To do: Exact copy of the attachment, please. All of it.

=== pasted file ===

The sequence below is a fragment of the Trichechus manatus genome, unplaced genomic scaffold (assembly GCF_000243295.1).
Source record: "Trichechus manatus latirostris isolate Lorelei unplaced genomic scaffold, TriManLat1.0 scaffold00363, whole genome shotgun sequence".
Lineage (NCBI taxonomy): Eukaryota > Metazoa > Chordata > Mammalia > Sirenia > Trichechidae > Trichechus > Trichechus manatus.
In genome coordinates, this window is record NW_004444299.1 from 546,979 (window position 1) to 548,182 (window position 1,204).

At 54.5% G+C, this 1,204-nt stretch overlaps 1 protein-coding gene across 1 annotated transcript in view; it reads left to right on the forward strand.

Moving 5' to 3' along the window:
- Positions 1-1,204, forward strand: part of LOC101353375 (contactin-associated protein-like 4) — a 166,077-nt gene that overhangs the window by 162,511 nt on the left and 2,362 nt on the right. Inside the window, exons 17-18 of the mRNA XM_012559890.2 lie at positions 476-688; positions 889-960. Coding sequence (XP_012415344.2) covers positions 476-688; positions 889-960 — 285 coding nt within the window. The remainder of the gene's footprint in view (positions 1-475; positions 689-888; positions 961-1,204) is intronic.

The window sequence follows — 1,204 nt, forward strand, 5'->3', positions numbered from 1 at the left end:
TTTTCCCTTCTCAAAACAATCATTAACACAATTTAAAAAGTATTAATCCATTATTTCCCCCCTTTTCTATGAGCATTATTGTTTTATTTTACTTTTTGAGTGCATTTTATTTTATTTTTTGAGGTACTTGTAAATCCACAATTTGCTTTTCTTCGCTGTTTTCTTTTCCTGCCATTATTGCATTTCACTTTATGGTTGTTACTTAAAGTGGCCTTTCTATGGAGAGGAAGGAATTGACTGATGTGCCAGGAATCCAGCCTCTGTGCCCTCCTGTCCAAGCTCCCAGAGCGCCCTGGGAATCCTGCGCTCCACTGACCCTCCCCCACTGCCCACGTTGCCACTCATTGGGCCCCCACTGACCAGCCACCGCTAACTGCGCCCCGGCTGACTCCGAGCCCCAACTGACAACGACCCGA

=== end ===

The sequence below is a fragment of the Trichechus manatus genome, unplaced genomic scaffold (assembly GCF_000243295.1).
Source record: "Trichechus manatus latirostris isolate Lorelei unplaced genomic scaffold, TriManLat1.0 scaffold00363, whole genome shotgun sequence".
Lineage (NCBI taxonomy): Eukaryota > Metazoa > Chordata > Mammalia > Sirenia > Trichechidae > Trichechus > Trichechus manatus.
In genome coordinates, this window is record NW_004444299.1 from 546,979 (window position 1) to 548,182 (window position 1,204).

At 54.5% G+C, this 1,204-nt stretch overlaps 1 protein-coding gene across 1 annotated transcript in view; it reads left to right on the forward strand.

Moving 5' to 3' along the window:
- Positions 1-1,204, forward strand: part of LOC101353375 (contactin-associated protein-like 4) — a 166,077-nt gene that overhangs the window by 162,511 nt on the left and 2,362 nt on the right. Inside the window, exons 17-18 of the mRNA XM_012559890.2 lie at positions 476-688; positions 889-960. Coding sequence (XP_012415344.2) covers positions 476-688; positions 889-960 — 285 coding nt within the window. The remainder of the gene's footprint in view (positions 1-475; positions 689-888; positions 961-1,204) is intronic.

The window sequence follows — 1,204 nt, forward strand, 5'->3', positions numbered from 1 at the left end:
TTTTCCCTTCTCAAAACAATCATTAACACAATTTAAAAAGTATTAATCCATTATTTCCCCCCTTTTCTATGAGCATTATTGTTTTATTTTACTTTTTGAGTGCATTTTATTTTATTTTTTGAGGTACTTGTAAATCCACAATTTGCTTTTCTTCGCTGTTTTCTTTTCCTGCCATTATTGCATTTCACTTTATGGTTGTTACTTAAAGTGGCCTTTCTATGGAGAGGAAGGAATTGACTGATGTGCCAGGAATCCAGCCTCTGTGCCCTCCTGTCCAAGCTCCCAGAGCGCCCTGGGAATCCTGCGCTCCACTGACCCTCCCCCACTGCCCACGTTGCCACTCATTGGGCCCCCACTGACCAGCCACCGCTAACTGCGCCCCGGCTGACTCCGAGCCCCAACTGACAACGACCCGA